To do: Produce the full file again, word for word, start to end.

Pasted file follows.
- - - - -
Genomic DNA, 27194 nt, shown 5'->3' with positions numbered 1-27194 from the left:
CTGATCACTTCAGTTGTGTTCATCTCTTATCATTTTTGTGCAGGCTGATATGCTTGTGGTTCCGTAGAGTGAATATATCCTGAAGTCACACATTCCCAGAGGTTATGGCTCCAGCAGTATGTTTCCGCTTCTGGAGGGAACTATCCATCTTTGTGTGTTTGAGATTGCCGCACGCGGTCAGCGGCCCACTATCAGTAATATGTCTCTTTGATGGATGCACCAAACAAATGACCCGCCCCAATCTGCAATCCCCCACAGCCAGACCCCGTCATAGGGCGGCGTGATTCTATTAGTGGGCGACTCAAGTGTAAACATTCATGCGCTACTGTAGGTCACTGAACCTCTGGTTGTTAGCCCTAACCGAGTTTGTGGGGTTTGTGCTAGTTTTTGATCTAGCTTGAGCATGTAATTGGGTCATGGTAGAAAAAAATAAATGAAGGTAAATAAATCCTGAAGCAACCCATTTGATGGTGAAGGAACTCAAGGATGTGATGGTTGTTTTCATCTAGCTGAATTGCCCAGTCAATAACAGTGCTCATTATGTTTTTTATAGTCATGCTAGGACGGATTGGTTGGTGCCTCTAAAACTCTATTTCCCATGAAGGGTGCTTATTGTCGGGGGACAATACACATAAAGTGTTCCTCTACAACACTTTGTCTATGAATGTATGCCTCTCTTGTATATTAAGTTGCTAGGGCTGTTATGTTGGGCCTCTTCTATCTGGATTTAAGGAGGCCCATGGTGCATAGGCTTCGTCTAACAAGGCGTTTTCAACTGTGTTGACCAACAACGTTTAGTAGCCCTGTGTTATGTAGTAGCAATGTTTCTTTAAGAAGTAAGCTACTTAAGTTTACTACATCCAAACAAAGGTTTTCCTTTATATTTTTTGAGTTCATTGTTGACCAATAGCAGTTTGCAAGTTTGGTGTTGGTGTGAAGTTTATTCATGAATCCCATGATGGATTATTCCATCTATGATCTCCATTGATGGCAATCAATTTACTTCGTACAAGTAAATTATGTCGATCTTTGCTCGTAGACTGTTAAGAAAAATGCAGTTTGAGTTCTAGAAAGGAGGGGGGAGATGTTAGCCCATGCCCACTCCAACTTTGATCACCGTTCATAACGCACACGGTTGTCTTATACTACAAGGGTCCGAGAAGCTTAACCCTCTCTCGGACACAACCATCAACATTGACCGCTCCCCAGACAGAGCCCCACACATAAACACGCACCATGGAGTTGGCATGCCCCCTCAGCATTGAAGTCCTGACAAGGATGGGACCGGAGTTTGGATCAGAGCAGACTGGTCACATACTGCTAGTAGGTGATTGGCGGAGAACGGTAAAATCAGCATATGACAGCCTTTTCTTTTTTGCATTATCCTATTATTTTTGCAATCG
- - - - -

Genomic DNA, 27194 nt, shown 5'->3' with positions numbered 1-27194 from the left:
CTGATCACTTCAGTTGTGTTCATCTCTTATCATTTTTGTGCAGGCTGATATGCTTGTGGTTCCGTAGAGTGAATATATCCTGAAGTCACACATTCCCAGAGGTTATGGCTCCAGCAGTATGTTTCCGCTTCTGGAGGGAACTATCCATCTTTGTGTGTTTGAGATTGCCGCACGCGGTCAGCGGCCCACTATCAGTAATATGTCTCTTTGATGGATGCACCAAACAAATGACCCGCCCCAATCTGCAATCCCCCACAGCCAGACCCCGTCATAGGGCGGCGTGATTCTATTAGTGGGCGACTCAAGTGTAAACATTCATGCGCTACTGTAGGTCACTGAACCTCTGGTTGTTAGCCCTAACCGAGTTTGTGGGGTTTGTGCTAGTTTTTGATCTAGCTTGAGCATGTAATTGGGTCATGGTAGAAAAAAATAAATGAAGGTAAATAAATCCTGAAGCAACCCATTTGATGGTGAAGGAACTCAAGGATGTGATGGTTGTTTTCATCTAGCTGAATTGCCCAGTCAATAACAGTGCTCATTATGTTTTTTATAGTCATGCTAGGACGGATTGGTTGGTGCCTCTAAAACTCTATTTCCCATGAAGGGTGCTTATTGTCGGGGGACAATACACATAAAGTGTTCCTCTACAACACTTTGTCTATGAATGTATGCCTCTCTTGTATATTAAGTTGCTAGGGCTGTTATGTTGGGCCTCTTCTATCTGGATTTAAGGAGGCCCATGGTGCATAGGCTTCGTCTAACAAGGCGTTTTCAACTGTGTTGACCAACAACGTTTAGTAGCCCTGTGTTATGTAGTAGCAATGTTTCTTTAAGAAGTAAGCTACTTAAGTTTACTACATCCAAACAAAGGTTTTCCTTTATATTTTTTGAGTTCATTGTTGACCAATAGCAGTTTGCAAGTTTGGTGTTGGTGTGAAGTTTATTCATGAATCCCATGATGGATTATTCCATCTATGATCTCCATTGATGGCAATCAATTTACTTCGTACAAGTAAATTATGTCGATCTTTGCTCGTAGACTGTTAAGAAAAATGCAGTTTGAGTTCTAGAAAGGAGGGGGGAGATGTTAGCCCATGCCCACTCCAACTTTGATCACCGTTCATAACGCACACGGTTGTCTTATACTACAAGGGTCCGAGAAGCTTAACCCTCTCTCGGACACAACCATCAACATTGACCGCTCCCCAGACAGAGCCCCACACATAAACACGCACCATGGAGTTGGCATGCCCCCTCAGCATTGAAGTCCTGACAAGGATGGGACCGGAGTTTGGATCAGAGCAGACTGGTCACATACTGCTAGTAGGTGATTGGCGGAGAACGGTAAAATCAGCATATGACAGCCTTTTCTTTTTTGCATTATCCTATTATTTTTGCAATCG